Particularly if you have a number of medical problems, your primary care doctor and your bariatric surgeon will need to communicate openly throughout your pre-operative and post-operative phases of weight loss surgery. In addition, some insurance carriers require a letter from your primary care physician indicating that you are an appropriate candidate for weight loss surgery and/or “cleared” for surgery. If this is the case, the staff at your bariatric surgeon’s office will be able to help you facilitate receiving such information prior to authorization for surgery.
Amazingly a number of people do not have a primary care provider. If this is the case for you, your surgeon will likely recommend that you find one. He/she will want to communicate your progress and have someone to refer you to in the event you have a medical problem unrelated to surgery and/or necessary medication changes as you lose weight following surgery.
Some questions you will want to discuss with your primary care provider include:
Are there any medical reasons that would prevent me from being an appropriate candidate for weight loss surgery?
Do you recommend any particular weight loss surgeon and the reason(s) why?
Are you able to provide my surgeon with any necessary documentation or clearance that might be required?
Most primary care practitioners are comfortable answering these questions and used to working closely with an experienced local bariatric surgeon. Some may be limited in terms of who they are able to recommend due to required referral patterns within health systems. However, this is not generally the norm and the final decision is yours.
If you are considering weight loss surgery, you are likely quite savvy in your research and know what you are looking for. In fact most people research weight loss surgery for at least one year prior to deciding to have surgery and choosing which qualified bariatric surgeon will perform their procedure. This is actually refreshing to me and my professional team at the Center for Weight Loss Success. I welcome any and all questions and actually worry a bit if there are no questions. I will answer your questions with sincerity and honesty. This is very important because your relationship with your surgeon is for life and ongoing support is critical to long-term success.
Below is a basic list of questions you should ask any bariatric surgeon under consideration. Although most are a standard part of your initial meeting and individualized consultation, they are important to know. You will likely have others so be sure to add them to the list prior to your individual consultation appointment.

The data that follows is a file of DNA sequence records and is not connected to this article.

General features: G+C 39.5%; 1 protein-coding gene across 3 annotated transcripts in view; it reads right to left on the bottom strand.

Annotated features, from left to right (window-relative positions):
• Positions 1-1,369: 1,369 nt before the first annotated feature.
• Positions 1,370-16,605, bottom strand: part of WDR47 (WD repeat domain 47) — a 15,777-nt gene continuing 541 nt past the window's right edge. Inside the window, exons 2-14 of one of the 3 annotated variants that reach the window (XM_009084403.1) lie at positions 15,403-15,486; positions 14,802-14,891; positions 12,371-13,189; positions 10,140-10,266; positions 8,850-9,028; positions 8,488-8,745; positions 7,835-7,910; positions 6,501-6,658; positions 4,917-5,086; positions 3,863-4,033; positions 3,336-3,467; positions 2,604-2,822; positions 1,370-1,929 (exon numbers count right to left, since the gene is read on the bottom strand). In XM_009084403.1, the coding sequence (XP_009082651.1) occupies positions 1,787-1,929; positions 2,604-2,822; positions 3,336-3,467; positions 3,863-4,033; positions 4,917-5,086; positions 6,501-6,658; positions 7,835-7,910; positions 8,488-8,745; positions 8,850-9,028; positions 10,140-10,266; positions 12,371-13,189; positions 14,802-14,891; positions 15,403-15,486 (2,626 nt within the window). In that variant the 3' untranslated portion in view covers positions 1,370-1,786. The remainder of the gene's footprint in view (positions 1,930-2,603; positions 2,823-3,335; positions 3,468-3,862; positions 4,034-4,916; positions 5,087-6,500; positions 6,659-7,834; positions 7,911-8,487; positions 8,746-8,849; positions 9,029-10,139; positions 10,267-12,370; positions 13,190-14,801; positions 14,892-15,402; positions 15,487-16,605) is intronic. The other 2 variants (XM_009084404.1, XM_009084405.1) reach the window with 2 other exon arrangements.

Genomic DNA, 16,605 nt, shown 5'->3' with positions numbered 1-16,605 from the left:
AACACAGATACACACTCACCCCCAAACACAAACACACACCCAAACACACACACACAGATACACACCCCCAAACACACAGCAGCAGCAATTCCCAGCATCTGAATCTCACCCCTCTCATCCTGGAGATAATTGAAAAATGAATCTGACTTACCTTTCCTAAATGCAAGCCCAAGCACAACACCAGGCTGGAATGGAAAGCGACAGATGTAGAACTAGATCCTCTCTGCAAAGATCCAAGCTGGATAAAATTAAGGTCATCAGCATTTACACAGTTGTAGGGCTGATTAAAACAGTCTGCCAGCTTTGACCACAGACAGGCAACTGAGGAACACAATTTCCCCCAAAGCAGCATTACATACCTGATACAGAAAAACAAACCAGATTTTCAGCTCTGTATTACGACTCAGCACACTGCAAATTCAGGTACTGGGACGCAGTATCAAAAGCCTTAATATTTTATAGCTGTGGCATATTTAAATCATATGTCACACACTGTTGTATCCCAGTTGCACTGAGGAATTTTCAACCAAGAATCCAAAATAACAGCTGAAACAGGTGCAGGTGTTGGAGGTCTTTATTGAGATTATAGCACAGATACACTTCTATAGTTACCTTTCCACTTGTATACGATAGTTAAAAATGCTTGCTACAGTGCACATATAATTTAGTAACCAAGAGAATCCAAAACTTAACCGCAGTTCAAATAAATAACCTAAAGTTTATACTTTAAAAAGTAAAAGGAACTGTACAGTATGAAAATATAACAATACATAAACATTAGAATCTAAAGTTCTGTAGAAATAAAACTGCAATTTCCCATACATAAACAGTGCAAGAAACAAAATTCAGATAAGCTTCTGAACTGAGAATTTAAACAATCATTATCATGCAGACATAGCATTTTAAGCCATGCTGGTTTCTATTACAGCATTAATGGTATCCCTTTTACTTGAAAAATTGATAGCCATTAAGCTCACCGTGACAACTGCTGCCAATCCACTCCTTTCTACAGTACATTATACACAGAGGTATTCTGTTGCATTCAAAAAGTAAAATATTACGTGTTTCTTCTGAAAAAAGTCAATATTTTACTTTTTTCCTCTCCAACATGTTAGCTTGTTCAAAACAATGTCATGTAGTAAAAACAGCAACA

How many years have you been a bariatric surgeon?
How many and what types of weight loss procedures have you performed and do you perform each year?
Are you a board-certified surgeon?
Are you a member of ASMBS (American Society for Metabolic & Bariatric Surgery)?
Based on my personal health and weight, what surgery do you recommend for me?
What are the advantages/disadvantages/risks of this procedure?
Do you perform the surgery laparoscopically or open?
Will you perform the procedure, or an assistant?
Where will the surgery be performed?
Is the hospital or clinic a Center of Excellence?
What pre-op testing will be done?
What post-op testing will be done?
Do you have a comprehensive pre-operative and post-operative program including nutritional coaching, fitness, ongoing support groups, ongoing education and availability of a psychologist?
What changes will I be expected to make with regards to diet and exercise?
Do you have an insurance and/or financial coordinator available to patients?
Do you have a dietician or nutritionist available to patients?
Do you have a psychologist available to patients?
Do you have a support group for patients?
How are questions during non-office hours handled?
What should my expected weight loss be?
Ask for specific statistics regarding complications and outcomes with your particular type of surgery. They should be willing to provide the information and not try to hide any negative results.
Do you have patients who are willing to share their experiences with me?
If you can find a bariatric surgeon who is also experienced and/or board certified in bariatric medicine, that is an added bonus since they will also be equipped to assist you in losing weight prior to surgery. They also understand medical weight loss methodology that helps the further out you are from surgery. There are only a select few bariatric surgeons who are also board certified in bariatric medicine. I have chosen this route because it is my passion and I feel it provides me with the added knowledge to assist patients with or without surgery and also enhance their long-term success.
Your individualized consultation with your prospective surgeon should be thorough and informative. In addition to your surgeon, you will want to feel comfortable with the office staff and overall customer service experience. You are becoming a new member of their weight loss surgery family when you choose to have surgery. Your surgeon and his/her staff are your extended support system. They should also provide you with the opportunity to include your significant other each step of the way so they can also understand what to expect before, during and after surgery.
Rhonda’s Opinion: This is different for everyone. I looked at the experience and program offerings of the physician. With Dr. Clark it seemed like a no-brainer.